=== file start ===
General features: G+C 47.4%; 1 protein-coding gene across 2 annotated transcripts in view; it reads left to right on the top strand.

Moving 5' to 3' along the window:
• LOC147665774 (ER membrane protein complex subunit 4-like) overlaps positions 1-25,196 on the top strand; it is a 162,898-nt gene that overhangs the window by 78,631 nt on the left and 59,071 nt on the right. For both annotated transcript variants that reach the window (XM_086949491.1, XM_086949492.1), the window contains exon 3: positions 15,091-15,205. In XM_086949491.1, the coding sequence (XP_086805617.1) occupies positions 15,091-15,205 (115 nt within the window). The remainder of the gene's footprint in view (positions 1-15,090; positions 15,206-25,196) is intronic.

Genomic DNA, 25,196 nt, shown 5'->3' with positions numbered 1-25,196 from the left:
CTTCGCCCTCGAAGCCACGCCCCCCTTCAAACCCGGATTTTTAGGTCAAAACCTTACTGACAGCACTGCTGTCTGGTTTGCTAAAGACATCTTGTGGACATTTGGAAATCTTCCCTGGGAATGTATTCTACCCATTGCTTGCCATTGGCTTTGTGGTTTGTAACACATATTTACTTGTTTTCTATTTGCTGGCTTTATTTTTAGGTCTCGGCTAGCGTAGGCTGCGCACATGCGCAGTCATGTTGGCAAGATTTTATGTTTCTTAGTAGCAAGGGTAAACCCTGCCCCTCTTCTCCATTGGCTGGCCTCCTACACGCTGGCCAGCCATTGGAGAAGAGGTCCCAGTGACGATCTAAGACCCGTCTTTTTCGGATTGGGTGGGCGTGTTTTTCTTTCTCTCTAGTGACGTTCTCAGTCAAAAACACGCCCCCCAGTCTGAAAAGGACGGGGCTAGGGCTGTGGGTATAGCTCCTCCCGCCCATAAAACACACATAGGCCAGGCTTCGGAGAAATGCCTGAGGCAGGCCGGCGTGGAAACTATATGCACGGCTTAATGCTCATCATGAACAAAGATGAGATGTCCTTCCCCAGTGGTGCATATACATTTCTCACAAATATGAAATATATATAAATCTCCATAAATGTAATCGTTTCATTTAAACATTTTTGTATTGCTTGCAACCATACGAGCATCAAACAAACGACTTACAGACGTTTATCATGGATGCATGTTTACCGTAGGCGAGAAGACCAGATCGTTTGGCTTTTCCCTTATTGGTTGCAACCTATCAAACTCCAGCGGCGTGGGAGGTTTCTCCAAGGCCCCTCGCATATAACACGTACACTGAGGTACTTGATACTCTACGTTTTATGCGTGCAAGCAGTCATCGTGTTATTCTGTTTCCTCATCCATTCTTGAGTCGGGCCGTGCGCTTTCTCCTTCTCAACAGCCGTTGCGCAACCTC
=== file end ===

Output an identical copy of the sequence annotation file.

General features: G+C 47.4%; 1 protein-coding gene across 2 annotated transcripts in view; it reads left to right on the top strand.

Moving 5' to 3' along the window:
• LOC147665774 (ER membrane protein complex subunit 4-like) overlaps positions 1-25,196 on the top strand; it is a 162,898-nt gene that overhangs the window by 78,631 nt on the left and 59,071 nt on the right. For both annotated transcript variants that reach the window (XM_086949491.1, XM_086949492.1), the window contains exon 3: positions 15,091-15,205. In XM_086949491.1, the coding sequence (XP_086805617.1) occupies positions 15,091-15,205 (115 nt within the window). The remainder of the gene's footprint in view (positions 1-15,090; positions 15,206-25,196) is intronic.

Genomic DNA, 25,196 nt, shown 5'->3' with positions numbered 1-25,196 from the left:
CTTCGCCCTCGAAGCCACGCCCCCCTTCAAACCCGGATTTTTAGGTCAAAACCTTACTGACAGCACTGCTGTCTGGTTTGCTAAAGACATCTTGTGGACATTTGGAAATCTTCCCTGGGAATGTATTCTACCCATTGCTTGCCATTGGCTTTGTGGTTTGTAACACATATTTACTTGTTTTCTATTTGCTGGCTTTATTTTTAGGTCTCGGCTAGCGTAGGCTGCGCACATGCGCAGTCATGTTGGCAAGATTTTATGTTTCTTAGTAGCAAGGGTAAACCCTGCCCCTCTTCTCCATTGGCTGGCCTCCTACACGCTGGCCAGCCATTGGAGAAGAGGTCCCAGTGACGATCTAAGACCCGTCTTTTTCGGATTGGGTGGGCGTGTTTTTCTTTCTCTCTAGTGACGTTCTCAGTCAAAAACACGCCCCCCAGTCTGAAAAGGACGGGGCTAGGGCTGTGGGTATAGCTCCTCCCGCCCATAAAACACACATAGGCCAGGCTTCGGAGAAATGCCTGAGGCAGGCCGGCGTGGAAACTATATGCACGGCTTAATGCTCATCATGAACAAAGATGAGATGTCCTTCCCCAGTGGTGCATATACATTTCTCACAAATATGAAATATATATAAATCTCCATAAATGTAATCGTTTCATTTAAACATTTTTGTATTGCTTGCAACCATACGAGCATCAAACAAACGACTTACAGACGTTTATCATGGATGCATGTTTACCGTAGGCGAGAAGACCAGATCGTTTGGCTTTTCCCTTATTGGTTGCAACCTATCAAACTCCAGCGGCGTGGGAGGTTTCTCCAAGGCCCCTCGCATATAACACGTACACTGAGGTACTTGATACTCTACGTTTTATGCGTGCAAGCAGTCATCGTGTTATTCTGTTTCCTCATCCATTCTTGAGTCGGGCCGTGCGCTTTCTCCTTCTCAACAGCCGTTGCGCAACCTC